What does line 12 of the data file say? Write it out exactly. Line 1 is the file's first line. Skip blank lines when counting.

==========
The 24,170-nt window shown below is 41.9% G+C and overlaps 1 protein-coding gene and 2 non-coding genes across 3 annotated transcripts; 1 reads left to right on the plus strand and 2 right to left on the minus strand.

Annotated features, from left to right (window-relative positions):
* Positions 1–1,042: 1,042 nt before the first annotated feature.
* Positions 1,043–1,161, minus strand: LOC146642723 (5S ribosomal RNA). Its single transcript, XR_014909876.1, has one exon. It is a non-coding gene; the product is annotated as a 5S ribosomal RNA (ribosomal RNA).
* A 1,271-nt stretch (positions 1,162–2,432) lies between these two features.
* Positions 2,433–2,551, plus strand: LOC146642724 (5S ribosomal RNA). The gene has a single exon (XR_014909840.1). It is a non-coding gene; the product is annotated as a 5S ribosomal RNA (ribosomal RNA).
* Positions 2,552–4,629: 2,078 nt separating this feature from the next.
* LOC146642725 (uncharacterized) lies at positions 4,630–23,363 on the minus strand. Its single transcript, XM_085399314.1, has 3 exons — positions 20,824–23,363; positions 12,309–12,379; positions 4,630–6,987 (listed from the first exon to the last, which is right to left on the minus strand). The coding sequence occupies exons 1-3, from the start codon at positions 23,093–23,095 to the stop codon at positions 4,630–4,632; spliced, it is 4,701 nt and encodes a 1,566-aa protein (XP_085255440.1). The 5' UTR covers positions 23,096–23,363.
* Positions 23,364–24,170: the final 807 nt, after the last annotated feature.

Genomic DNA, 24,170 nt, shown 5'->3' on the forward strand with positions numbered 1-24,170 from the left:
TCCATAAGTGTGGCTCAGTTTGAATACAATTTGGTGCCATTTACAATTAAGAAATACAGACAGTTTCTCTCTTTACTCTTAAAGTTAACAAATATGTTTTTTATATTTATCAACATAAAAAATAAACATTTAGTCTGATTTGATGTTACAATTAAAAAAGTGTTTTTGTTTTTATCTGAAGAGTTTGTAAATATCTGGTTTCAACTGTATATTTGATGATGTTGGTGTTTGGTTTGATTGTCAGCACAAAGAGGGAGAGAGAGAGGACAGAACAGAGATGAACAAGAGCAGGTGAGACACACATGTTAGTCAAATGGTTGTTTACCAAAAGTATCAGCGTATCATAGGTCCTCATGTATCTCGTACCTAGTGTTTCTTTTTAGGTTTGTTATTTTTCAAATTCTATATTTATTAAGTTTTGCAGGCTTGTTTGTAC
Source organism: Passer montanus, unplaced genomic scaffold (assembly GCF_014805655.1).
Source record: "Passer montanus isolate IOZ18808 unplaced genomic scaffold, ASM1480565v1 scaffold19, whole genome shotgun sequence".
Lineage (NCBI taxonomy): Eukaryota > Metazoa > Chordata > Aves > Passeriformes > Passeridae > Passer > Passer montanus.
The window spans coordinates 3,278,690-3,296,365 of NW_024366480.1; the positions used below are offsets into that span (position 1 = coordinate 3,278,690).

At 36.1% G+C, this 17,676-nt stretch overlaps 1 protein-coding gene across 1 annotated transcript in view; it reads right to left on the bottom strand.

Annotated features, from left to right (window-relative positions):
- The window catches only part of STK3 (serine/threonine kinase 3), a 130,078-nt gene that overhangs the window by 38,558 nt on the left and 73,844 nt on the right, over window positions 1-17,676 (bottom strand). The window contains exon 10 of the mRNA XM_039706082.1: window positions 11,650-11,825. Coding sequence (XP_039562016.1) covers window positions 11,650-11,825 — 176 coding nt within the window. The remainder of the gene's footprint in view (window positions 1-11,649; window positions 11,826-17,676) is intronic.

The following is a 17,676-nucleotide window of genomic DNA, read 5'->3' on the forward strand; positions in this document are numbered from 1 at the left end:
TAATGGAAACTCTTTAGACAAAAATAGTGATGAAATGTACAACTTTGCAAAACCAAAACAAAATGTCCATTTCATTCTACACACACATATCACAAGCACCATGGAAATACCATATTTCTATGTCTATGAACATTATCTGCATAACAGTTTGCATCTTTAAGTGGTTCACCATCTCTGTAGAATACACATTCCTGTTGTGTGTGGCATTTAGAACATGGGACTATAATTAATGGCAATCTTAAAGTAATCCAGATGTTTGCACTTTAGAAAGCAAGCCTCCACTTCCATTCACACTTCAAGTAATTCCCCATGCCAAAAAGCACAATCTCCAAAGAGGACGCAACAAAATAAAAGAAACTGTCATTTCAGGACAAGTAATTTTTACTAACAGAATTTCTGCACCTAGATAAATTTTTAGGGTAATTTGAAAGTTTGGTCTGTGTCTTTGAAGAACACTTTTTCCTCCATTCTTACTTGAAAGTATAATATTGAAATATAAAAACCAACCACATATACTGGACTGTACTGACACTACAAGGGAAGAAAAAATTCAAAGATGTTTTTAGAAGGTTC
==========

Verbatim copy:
Source organism: Passer montanus, unplaced genomic scaffold (assembly GCF_014805655.1).